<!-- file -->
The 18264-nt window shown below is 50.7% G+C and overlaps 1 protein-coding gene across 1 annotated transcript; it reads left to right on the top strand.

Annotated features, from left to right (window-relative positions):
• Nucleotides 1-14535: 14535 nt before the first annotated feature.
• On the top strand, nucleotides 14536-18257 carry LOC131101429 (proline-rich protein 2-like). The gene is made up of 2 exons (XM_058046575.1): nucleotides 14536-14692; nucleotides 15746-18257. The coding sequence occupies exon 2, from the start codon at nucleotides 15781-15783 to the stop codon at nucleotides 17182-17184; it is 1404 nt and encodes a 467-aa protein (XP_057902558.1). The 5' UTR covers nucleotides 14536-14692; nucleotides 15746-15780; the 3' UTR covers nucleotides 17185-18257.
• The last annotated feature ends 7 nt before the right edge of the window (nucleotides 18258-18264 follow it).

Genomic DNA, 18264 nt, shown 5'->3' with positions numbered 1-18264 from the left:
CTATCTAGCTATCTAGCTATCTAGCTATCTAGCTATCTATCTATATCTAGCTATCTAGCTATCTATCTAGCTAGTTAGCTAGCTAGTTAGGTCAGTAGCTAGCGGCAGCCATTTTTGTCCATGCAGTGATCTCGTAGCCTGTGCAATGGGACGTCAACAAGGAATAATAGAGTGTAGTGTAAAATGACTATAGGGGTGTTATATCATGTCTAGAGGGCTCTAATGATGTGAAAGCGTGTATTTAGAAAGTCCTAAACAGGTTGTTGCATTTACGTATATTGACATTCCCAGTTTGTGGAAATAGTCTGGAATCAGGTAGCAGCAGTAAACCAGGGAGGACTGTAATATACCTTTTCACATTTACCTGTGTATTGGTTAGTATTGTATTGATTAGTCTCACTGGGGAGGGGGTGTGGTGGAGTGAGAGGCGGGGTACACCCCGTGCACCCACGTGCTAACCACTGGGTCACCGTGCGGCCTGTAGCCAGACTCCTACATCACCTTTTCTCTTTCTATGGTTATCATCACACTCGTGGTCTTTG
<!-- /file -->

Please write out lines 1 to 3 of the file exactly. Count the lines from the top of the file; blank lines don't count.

The 18264-nt window shown below is 50.7% G+C and overlaps 1 protein-coding gene across 1 annotated transcript; it reads left to right on the top strand.

Annotated features, from left to right (window-relative positions):
• Nucleotides 1-14535: 14535 nt before the first annotated feature.